Our introduction to Arlen is perfect. We see a collage of book covers, articles, magazines, and newspapers detailing the backstory while “Mr. Pitiful” by Matt Costa plays. The legend of Arlen Faber is built, and comes crashing down with feet of clay as the mailman rings the doorbell insistently. We immediately know that “the answer man” has his own problems, and holing up in his apartment and ignoring his legions of fans is not a symptom of enlightenment or genius. It’s such a great scene that I’m not going to ruin it for you.

The author hides in a tony Philly neighborhood where Elizabeth (Lauren Graham, “The Gilmore Girls”) has opened her chiropractor’s office, and fresh outta rehab Kris (Lou Taylor Pucci, Thumbsucker) runs a floundering bookstore. After Arlen throws his back out- and is such an ass to his agent that she leaves him writhing in pain- he is forced to crawl to Elizabeth’s office. She works her healing touch on him, and her charms affect him as well. He has a reason to leave the house and seek human contact.

His enormous collection of self-help and spiritual books makes him collide with Kris, who doesn’t want them, but Arlen refuses to take no for an answer. Eventually they find common needs and work out a bargain- Kris will get advice, but only if he takes books. Kris needs advice; his father is supportive but a devout alcoholic. Elizabeth has her own issues, but doesn’t ask Arlen for help. He tells her who he is, but she’s never read his book. She’s so overprotective of her 7-year old son Alex that he wears a 5-point racing harness in her enormous Volvo wagon and must subside on a vegan diet. As soon as he’s out of the car, she inhales a cigarette.

Arlen begins to lose his writer’s block and burst forth with epiphanies that put his new friends at ease. But they feel like empty platitudes to us. And the movie knows it, which is what makes it deviate from what we expect in a feel-good movie of this type. Arlen’s selfishness is just one obstacle. He’s a funny bastard, but he is a bastard. But when he’s good, he is good. He spends a lot of time with Alex, who is having trouble at school, and his scene with the teacher is a classic. He says what we’d all say if we weren’t programmed not to. We’ve bought in, and challenging our expectations is frightening. Not to Arlen. He has nothing to lose, and that freedom is only one aspect of his character. When we learn the root of his reclusion and misanthropy, it isn’t a plot device, but makes us think perhaps we could all speak to God, like he supposedly did.

Arlen, Kris and Elizabeth may not solve all their problems in this movie, but they identify them, the first and often hardest step. Their small discoveries are believable and feel right. The movie does have a flaw or two- it ends a bit abruptly, but in retrospect perhaps that is the right way. We saw three people crawl out into the daylight, three characters we enjoyed spending time with: sarcastic, wounded Kris, who manages to slog on despite massive challenges; Liz who wants to protect Alex, whose father abandoned them, from any future pain; and Arlen himself, who touched the lives of millions of strangers but can’t do it on a personal level.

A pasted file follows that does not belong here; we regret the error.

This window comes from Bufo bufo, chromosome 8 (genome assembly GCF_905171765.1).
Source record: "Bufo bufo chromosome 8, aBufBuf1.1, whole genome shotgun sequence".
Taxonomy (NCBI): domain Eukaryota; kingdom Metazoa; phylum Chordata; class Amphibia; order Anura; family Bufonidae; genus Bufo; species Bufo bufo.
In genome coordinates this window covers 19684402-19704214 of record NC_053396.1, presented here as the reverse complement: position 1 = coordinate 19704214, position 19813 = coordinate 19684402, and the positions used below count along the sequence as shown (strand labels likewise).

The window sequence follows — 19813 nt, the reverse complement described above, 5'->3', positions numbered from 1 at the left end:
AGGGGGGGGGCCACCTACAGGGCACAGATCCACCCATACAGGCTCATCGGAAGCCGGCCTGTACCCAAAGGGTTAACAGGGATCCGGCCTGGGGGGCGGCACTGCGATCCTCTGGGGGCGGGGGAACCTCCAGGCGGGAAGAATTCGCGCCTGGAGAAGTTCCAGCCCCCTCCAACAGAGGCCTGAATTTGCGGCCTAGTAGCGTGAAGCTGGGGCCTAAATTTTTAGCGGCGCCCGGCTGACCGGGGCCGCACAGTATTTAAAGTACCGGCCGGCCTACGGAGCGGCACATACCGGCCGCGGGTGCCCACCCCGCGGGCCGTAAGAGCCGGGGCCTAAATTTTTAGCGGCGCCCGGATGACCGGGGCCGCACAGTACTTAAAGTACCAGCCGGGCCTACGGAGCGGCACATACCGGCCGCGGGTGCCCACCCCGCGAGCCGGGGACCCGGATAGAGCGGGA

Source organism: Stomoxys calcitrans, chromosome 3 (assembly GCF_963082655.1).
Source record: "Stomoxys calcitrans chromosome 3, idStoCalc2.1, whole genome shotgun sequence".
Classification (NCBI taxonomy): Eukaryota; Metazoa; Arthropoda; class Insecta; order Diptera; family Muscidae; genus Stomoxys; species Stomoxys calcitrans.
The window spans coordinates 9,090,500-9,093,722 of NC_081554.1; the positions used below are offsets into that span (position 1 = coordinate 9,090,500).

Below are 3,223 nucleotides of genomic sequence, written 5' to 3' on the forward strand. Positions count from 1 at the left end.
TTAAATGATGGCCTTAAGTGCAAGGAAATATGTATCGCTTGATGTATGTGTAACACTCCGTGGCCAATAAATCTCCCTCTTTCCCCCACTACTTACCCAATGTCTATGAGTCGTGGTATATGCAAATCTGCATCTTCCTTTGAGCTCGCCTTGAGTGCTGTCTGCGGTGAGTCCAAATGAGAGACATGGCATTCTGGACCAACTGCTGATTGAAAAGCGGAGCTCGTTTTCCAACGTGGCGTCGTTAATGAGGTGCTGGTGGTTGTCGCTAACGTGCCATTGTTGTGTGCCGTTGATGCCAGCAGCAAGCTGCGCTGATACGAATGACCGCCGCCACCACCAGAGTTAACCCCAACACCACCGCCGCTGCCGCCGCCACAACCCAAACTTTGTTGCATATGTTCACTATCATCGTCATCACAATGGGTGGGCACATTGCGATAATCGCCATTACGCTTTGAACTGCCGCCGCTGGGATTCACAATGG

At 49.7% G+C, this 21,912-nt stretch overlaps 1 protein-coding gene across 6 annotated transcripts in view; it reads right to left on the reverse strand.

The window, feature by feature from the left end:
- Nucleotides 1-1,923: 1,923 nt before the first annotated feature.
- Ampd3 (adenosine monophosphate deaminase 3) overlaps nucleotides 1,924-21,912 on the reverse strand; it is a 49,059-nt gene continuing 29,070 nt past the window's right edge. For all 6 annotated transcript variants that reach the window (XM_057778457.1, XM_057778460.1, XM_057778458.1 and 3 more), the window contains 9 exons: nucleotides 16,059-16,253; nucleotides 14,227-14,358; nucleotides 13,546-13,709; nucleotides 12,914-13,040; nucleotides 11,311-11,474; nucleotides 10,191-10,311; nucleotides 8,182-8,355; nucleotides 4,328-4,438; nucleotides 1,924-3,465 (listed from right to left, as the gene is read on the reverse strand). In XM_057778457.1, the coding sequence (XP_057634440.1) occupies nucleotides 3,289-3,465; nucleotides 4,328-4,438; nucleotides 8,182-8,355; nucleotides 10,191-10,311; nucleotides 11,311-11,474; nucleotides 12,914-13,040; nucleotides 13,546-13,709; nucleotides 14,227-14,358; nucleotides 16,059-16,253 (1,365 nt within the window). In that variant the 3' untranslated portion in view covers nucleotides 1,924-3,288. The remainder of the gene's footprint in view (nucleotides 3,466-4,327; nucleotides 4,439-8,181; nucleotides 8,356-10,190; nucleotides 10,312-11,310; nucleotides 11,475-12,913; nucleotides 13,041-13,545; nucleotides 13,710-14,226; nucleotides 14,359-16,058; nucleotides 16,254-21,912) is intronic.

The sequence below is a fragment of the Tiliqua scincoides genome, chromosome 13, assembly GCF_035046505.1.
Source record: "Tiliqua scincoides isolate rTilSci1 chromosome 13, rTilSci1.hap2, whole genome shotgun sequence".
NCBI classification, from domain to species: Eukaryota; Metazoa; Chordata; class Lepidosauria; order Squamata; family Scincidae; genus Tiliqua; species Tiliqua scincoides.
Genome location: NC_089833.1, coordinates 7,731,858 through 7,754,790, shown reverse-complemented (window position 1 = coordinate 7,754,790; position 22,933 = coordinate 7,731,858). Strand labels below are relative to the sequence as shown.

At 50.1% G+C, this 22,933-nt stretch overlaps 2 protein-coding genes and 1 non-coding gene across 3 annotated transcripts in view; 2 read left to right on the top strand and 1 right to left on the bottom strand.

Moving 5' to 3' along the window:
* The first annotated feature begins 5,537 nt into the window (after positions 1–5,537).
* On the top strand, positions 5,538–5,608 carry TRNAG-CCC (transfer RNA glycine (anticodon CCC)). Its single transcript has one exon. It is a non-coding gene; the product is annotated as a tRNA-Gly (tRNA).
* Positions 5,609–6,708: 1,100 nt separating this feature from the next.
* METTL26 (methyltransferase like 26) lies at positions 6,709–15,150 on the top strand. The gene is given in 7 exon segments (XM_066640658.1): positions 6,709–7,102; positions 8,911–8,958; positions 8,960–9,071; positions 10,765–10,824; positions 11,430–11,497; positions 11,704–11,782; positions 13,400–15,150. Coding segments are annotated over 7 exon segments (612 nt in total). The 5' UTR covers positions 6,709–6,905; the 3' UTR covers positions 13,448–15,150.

Jeff Daniels has done comedy, and drama such as the excellent The Squid and the Whale; now he proves that he can do both. Lauren Graham channels Amy Adams a bit, but makes Elizabeth her own. And Lou Taylor Pucci plays something completely new from his career of innocent young men coming of age, such as in Thumbsucker and The Go-Getter, or the abused victims in Personal Velocity and Empire Falls. Olivia Thirlby (Juno) and Kat Denning (The 40-Year Old Virgin) have smaller roles that work perfectly, and Tony Hale (Buster from Arrested Development) is utterly hilarious as the persistent postman. And Max Antisell, playing young Alex in his first screen role, is what a child actor should be- utterly believable.
The movie has been compared to As Good As It Gets for its portrayal of a lovable bastard who collides with other damaged people who find that they might not be able to fix themselves, but may be able to patch each other up a little. I found The Answer Man to be more realistic and a bit more cynical, in a good way. There are no magic cures, and love isn’t going to cure your OCD overnight. “As Good” is very enjoyable, but you can see its slip showing a lot as it dances around the room. Answer Man does have any clear answers, and it knows it; it isn’t perfect, but it doesn’t bullshit you. After all, it’s about a bullshitter, and you can’t bullshit a bullshitter. That’s what made it work for me. It didn’t have scorn or sneers for any belief, but made it clear that if some “made up” philosophy or insights gets you through the night, that isn’t harmful in itself. The divine springs from within, when someone genuinely wants to help someone else. That’s what I got from it. Maybe I should write a book.